Spatial distribution - phylogeny or environment?Submitted by editor on 5 June 2018.Get the paper!
A number of studies has shown the individual influence of dispersal mechanism, species height, sexual system, and wood density on the spatial distribution pattern of tropical tree populations at small spatial scales (i.e. < 50 m). These traits are usually conserved among closely related species, thus populations of these species should have more similar spatial distribution patterns than populations of phylogenetically distant species. Additionally, variation in the abiotic and biotic environment might result in distinct spatial distribution patterns of local populations of the same species. For the fist time, our study accounted for both individual and joint effects of traits, phylogenetic relationships among species, and site characteristics on the degree of overdispersion or aggregation of tree populations at different spatial scales within fourteen 1-ha plots of the Atlantic Rainforest in southeastern Brazil.
Mountain range of “Serra do Mar” in southeastern Brazil. Fourteen permanent 1-ha plots were established along the altitudinal range in 2005. Since then, four forest inventories have been conducted inside the plots. Picture by Professor Nivea Dias.
To do so, we first quantified the degree of overdispersion or aggregation of the populations with a newly developed standardized index err(r), which is based on standardized effect sizes of the pair correlation function. Then we employed variation partitioning to determine the contribution of our three variable sets (traits, phylogenetic relationships among species, and site characteristics) to err(r) calculated at different spatial scales (1, 10, 20, 30, 40, and 50 m).
Variation in err(r) was mostly explained by phylogenetic relationships among species, indicating that traits not included in our analysis are important drivers of the spatial distribution pattern of populations. Site characteristics explained a smaller part of the variation in err(r), which suggests that the spatial distribution patterns of local populations of the same species are context-dependent. Finally, the traits studied here provided the smallest explanation of the variation and indicated a minor role of seed dispersal. Residual variation in err(r) was low but yet suggests that stochasticity and/or variables not included in the models (e.g., direct measures of post-dispersal processes) also influence the spatial distribution pattern of the populations.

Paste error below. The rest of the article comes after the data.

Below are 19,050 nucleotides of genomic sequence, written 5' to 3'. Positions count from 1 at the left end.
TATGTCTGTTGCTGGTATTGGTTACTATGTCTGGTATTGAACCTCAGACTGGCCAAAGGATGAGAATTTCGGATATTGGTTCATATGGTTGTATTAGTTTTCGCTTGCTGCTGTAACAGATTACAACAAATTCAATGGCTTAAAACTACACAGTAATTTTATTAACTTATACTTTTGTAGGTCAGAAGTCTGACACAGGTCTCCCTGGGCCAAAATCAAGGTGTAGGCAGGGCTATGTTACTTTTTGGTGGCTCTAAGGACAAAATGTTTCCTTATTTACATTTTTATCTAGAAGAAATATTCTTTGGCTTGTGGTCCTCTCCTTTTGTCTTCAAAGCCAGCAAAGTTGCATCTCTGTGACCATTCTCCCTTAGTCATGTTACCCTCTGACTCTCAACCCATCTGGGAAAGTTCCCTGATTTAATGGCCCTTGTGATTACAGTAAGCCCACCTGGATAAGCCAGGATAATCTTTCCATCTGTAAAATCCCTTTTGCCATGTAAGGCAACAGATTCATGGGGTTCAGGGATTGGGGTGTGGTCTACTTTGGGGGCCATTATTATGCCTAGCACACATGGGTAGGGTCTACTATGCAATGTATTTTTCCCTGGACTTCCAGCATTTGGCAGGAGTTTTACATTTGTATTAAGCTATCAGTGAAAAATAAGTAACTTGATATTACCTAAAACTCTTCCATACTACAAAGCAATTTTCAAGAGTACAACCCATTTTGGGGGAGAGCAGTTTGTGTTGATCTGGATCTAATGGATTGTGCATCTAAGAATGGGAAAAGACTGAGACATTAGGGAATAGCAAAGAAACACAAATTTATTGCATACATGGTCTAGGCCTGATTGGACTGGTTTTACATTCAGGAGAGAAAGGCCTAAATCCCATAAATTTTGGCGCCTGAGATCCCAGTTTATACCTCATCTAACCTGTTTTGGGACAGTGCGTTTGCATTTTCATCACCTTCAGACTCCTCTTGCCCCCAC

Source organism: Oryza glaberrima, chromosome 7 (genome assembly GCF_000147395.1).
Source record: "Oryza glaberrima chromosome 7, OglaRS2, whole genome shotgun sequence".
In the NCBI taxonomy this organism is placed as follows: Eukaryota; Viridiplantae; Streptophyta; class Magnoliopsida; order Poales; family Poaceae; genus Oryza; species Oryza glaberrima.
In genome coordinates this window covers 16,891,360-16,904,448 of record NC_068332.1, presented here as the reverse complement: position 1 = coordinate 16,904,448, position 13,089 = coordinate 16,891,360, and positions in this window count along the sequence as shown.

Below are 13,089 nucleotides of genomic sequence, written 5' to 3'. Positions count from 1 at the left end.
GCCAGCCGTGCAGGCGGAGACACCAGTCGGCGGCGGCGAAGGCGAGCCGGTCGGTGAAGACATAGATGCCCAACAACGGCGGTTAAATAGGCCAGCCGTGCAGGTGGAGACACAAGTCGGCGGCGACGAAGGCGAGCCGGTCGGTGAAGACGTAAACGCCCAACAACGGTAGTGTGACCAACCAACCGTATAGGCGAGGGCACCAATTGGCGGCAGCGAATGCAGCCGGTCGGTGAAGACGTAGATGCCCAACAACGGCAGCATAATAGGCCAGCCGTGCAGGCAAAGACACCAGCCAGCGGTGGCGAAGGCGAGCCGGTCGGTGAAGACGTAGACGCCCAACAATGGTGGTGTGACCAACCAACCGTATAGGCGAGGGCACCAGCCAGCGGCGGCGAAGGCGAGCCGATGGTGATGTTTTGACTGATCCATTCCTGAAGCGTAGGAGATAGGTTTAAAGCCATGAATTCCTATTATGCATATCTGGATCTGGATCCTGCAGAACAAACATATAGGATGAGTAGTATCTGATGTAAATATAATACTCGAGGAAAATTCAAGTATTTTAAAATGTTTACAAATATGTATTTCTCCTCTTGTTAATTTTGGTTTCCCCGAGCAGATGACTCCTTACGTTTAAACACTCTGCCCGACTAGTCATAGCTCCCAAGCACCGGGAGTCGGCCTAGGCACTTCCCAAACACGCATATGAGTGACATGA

Variation partitioning of the degree of overdispersion or aggregation of tree populations of the Atlantic Rainforest in southeastern Brazil, as measured by the standardized pair correlation function index err(r), including variable sets representing traits, phylogenetic relationships, and site characteristics. The standardized index err(r) was calculated at distances of (a) 1 m, (b) 10 m, (c) 20 m, (d) 30 m, (e) 40 m, and (f) 50 m from focal trees. “Traits”, “Phylo”, and “Site” represent the whole variation explained by the trait, phylogenetic relationship, and site components respectively; the portion inside the circles represents the pure variation explained by traits, phylogenetic relationships, and site where populations were sampled. “***p < 0.001”; “**p < 0.01”; “*p < 0.05”.
Our results suggest that many ecological processes act in concert at the Brazilian Atlantic Rainforest. At all spatial scales evaluated, the most important process by far is the interaction of trees with their biotic and abiotic environment mediated by as yet unknown traits, followed by stochasticity and/or post-dispersal processes, and to a lesser extent tree responses to environmental characteristics and seed dispersal. More importantly, the relative importance of these processes differs from that previously described for other tropical forests. Determining why a given ecological process is more important in some tropical tree communities than in others and which species traits mediate these processes offer promising avenues for further research.
The authors through Valeria Martins